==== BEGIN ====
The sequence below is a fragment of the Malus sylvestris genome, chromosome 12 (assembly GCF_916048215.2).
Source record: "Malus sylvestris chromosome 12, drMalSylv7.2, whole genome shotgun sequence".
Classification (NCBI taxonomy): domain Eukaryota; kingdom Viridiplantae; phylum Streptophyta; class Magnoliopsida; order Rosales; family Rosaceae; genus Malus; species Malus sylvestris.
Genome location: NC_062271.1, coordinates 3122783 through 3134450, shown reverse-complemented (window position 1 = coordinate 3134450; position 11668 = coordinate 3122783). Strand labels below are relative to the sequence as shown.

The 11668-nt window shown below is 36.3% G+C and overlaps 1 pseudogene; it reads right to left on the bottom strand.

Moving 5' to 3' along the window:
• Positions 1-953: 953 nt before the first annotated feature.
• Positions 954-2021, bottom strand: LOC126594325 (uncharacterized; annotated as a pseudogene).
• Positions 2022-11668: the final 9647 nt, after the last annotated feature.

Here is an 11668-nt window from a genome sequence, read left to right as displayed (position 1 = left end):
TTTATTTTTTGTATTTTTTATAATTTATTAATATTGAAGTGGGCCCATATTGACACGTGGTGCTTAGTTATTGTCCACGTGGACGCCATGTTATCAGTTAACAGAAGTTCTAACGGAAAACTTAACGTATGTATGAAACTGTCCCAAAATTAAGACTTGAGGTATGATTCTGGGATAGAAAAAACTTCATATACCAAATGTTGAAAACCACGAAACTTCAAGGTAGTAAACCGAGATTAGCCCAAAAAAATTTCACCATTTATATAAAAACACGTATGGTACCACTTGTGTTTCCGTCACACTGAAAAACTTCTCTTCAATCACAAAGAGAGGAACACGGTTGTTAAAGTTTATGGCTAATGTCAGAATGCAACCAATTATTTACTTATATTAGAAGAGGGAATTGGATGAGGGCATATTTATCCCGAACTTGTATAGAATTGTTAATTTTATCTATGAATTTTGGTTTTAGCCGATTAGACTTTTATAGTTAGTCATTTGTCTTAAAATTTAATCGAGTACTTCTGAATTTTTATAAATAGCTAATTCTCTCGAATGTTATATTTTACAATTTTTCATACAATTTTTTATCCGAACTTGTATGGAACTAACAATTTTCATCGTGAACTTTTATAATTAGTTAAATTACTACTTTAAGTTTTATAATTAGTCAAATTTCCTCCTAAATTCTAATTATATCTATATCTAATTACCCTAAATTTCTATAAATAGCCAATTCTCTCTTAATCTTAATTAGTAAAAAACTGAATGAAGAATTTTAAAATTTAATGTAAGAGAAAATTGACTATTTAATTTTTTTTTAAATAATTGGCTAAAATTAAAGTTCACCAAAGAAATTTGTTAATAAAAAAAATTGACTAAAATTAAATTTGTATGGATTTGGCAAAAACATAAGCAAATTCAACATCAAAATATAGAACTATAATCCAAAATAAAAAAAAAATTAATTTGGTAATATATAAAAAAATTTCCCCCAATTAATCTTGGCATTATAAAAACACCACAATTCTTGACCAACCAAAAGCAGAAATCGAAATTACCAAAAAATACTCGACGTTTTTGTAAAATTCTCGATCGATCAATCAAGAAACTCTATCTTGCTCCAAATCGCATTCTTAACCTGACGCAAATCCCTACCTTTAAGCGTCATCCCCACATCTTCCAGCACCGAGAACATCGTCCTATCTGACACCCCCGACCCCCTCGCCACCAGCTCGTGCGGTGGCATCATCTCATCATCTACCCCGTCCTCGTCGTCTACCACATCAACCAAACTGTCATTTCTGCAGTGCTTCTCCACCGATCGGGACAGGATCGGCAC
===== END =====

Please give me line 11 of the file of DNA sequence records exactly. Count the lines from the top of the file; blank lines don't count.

TTTATTTTTTGTATTTTTTATAATTTATTAATATTGAAGTGGGCCCATATTGACACGTGGTGCTTAGTTATTGTCCACGTGGACGCCATGTTATCAGTTAACAGAAGTTCTAACGGAAAACTTAACGTATGTATGAAACTGTCCCAAAATTAAGACTTGAGGTATGATTCTGGGATAGAAAAAACTTCATATACCAAATGTTGAAAACCACGAAACTTCAAGGTAGTAAACCGAGATTAGCCCAAAAAAATTTCACCATTTATATAAAAACACGTATGGTACCACTTGTGTTTCCGTCACACTGAAAAACTTCTCTTCAATCACAAAGAGAGGAACACGGTTGTTAAAGTTTATGGCTAATGTCAGAATGCAACCAATTATTTACTTATATTAGAAGAGGGAATTGGATGAGGGCATATTTATCCCGAACTTGTATAGAATTGTTAATTTTATCTATGAATTTTGGTTTTAGCCGATTAGACTTTTATAGTTAGTCATTTGTCTTAAAATTTAATCGAGTACTTCTGAATTTTTATAAATAGCTAATTCTCTCGAATGTTATATTTTACAATTTTTCATACAATTTTTTATCCGAACTTGTATGGAACTAACAATTTTCATCGTGAACTTTTATAATTAGTTAAATTACTACTTTAAGTTTTATAATTAGTCAAATTTCCTCCTAAATTCTAATTATATCTATATCTAATTACCCTAAATTTCTATAAATAGCCAATTCTCTCTTAATCTTAATTAGTAAAAAACTGAATGAAGAATTTTAAAATTTAATGTAAGAGAAAATTGACTATTTAATTTTTTTTTAAATAATTGGCTAAAATTAAAGTTCACCAAAGAAATTTGTTAATAAAAAAAATTGACTAAAATTAAATTTGTATGGATTTGGCAAAAACATAAGCAAATTCAACATCAAAATATAGAACTATAATCCAAAATAAAAAAAAAATTAATTTGGTAATATATAAAAAAATTTCCCCCAATTAATCTTGGCATTATAAAAACACCACAATTCTTGACCAACCAAAAGCAGAAATCGAAATTACCAAAAAATACTCGACGTTTTTGTAAAATTCTCGATCGATCAATCAAGAAACTCTATCTTGCTCCAAATCGCATTCTTAACCTGACGCAAATCCCTACCTTTAAGCGTCATCCCCACATCTTCCAGCACCGAGAACATCGTCCTATCTGACACCCCCGACCCCCTCGCCACCAGCTCGTGCGGTGGCATCATCTCATCATCTACCCCGTCCTCGTCGTCTACCACATCAACCAAACTGTCATTTCTGCAGTGCTTCTCCACCGATCGGGACAGGATCGGCAC